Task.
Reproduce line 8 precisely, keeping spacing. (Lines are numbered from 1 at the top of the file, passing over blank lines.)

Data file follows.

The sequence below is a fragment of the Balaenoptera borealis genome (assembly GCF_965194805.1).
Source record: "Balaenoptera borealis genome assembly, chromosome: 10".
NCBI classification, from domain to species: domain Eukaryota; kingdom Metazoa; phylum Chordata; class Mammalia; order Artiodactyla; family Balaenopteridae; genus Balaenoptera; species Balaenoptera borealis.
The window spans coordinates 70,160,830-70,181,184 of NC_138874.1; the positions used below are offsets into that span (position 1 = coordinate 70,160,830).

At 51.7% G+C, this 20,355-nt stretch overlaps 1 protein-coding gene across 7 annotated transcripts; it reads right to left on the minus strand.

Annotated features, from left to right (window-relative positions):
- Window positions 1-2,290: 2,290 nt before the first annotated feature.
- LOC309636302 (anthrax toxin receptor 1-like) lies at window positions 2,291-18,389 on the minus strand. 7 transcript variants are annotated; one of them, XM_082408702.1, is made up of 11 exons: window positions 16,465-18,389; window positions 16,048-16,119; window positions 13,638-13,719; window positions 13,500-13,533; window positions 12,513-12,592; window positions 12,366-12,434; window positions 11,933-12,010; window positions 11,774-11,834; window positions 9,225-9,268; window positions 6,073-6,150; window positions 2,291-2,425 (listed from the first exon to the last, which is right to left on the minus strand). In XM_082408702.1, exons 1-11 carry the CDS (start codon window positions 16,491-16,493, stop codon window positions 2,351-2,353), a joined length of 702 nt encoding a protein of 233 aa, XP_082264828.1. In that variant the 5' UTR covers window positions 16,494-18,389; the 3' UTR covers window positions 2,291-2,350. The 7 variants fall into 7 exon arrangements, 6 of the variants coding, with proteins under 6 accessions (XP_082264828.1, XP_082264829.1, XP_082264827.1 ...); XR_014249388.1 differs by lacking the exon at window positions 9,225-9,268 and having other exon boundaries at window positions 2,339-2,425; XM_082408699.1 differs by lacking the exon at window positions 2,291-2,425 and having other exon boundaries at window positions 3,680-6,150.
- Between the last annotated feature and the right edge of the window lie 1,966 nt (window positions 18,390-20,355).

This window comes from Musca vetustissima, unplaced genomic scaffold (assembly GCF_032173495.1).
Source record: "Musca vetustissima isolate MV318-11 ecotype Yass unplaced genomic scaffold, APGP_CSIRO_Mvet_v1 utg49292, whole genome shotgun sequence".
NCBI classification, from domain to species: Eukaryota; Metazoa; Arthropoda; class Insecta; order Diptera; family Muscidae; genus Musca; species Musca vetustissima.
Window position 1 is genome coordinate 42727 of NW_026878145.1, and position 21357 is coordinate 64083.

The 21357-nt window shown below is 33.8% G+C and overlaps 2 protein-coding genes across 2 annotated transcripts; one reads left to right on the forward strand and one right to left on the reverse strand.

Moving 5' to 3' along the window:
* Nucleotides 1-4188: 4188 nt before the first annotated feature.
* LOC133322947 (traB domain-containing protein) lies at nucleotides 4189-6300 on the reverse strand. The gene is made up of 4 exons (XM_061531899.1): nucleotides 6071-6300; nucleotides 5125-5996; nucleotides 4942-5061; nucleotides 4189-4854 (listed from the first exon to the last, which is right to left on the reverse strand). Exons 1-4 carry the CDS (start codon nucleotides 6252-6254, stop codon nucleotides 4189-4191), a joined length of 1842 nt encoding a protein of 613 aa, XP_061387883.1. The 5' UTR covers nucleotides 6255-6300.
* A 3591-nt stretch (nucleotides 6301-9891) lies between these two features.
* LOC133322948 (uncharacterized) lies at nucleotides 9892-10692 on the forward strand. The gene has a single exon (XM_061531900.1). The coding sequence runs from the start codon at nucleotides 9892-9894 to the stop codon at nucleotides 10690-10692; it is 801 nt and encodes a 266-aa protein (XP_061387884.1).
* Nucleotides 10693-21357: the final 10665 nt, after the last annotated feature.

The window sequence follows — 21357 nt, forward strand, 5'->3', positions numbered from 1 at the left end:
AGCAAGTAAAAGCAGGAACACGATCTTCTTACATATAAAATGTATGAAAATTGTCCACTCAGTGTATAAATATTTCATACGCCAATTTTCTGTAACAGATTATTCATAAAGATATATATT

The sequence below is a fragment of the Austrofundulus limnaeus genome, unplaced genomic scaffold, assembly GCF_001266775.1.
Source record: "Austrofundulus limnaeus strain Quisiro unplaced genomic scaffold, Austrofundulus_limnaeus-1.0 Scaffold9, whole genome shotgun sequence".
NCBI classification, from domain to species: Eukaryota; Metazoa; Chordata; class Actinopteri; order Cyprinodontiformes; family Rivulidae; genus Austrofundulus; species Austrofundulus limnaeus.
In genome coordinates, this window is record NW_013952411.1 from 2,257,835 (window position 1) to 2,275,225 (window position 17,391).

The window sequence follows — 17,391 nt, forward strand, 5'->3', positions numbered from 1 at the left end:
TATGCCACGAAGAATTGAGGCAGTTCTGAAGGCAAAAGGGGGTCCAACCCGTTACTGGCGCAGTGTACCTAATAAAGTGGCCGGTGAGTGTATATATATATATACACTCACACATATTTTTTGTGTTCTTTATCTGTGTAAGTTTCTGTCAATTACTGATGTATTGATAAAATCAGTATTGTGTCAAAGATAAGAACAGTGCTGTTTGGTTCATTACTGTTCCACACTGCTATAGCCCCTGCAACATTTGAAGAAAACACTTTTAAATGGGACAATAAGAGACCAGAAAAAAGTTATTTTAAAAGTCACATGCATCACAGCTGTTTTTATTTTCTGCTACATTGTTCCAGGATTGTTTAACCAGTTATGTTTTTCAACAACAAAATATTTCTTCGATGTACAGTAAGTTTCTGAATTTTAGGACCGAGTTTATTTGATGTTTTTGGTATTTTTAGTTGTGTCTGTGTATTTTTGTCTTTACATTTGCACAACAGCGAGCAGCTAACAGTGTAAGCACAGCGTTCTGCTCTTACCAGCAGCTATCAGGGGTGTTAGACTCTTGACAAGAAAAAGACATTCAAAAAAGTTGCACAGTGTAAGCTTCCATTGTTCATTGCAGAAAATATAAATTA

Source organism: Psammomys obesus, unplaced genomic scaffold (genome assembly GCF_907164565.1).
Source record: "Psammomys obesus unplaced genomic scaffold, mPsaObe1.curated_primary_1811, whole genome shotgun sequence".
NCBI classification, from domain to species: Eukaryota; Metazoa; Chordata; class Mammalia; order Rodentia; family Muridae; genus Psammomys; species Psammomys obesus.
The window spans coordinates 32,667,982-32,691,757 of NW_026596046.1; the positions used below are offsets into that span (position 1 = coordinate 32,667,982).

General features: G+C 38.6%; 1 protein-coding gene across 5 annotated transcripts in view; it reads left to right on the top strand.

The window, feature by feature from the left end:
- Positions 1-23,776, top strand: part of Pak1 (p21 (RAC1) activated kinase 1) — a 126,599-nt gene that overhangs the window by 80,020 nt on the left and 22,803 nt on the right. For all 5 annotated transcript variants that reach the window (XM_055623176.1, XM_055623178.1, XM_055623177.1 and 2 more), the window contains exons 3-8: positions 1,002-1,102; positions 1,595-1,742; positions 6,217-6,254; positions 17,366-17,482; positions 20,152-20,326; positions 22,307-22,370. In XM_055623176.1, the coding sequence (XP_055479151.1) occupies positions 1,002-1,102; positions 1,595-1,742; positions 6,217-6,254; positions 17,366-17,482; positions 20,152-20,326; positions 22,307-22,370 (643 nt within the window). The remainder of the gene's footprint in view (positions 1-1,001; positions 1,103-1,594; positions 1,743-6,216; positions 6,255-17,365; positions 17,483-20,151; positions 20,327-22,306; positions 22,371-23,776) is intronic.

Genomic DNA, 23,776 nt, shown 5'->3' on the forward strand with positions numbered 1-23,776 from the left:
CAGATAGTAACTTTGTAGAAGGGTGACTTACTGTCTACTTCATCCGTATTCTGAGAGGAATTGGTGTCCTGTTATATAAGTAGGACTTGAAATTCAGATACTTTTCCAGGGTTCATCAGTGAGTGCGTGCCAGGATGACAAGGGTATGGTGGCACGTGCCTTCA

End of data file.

- LOC309636302 (anthrax toxin receptor 1-like) lies at window positions 2,291-18,389 on the minus strand. 7 transcript variants are annotated; one of them, XM_082408702.1, is made up of 11 exons: window positions 16,465-18,389; window positions 16,048-16,119; window positions 13,638-13,719; window positions 13,500-13,533; window positions 12,513-12,592; window positions 12,366-12,434; window positions 11,933-12,010; window positions 11,774-11,834; window positions 9,225-9,268; window positions 6,073-6,150; window positions 2,291-2,425 (listed from the first exon to the last, which is right to left on the minus strand). In XM_082408702.1, exons 1-11 carry the CDS (start codon window positions 16,491-16,493, stop codon window positions 2,351-2,353), a joined length of 702 nt encoding a protein of 233 aa, XP_082264828.1. In that variant the 5' UTR covers window positions 16,494-18,389; the 3' UTR covers window positions 2,291-2,350. The 7 variants fall into 7 exon arrangements, 6 of the variants coding, with proteins under 6 accessions (XP_082264828.1, XP_082264829.1, XP_082264827.1 ...); XR_014249388.1 differs by lacking the exon at window positions 9,225-9,268 and having other exon boundaries at window positions 2,339-2,425; XM_082408699.1 differs by lacking the exon at window positions 2,291-2,425 and having other exon boundaries at window positions 3,680-6,150.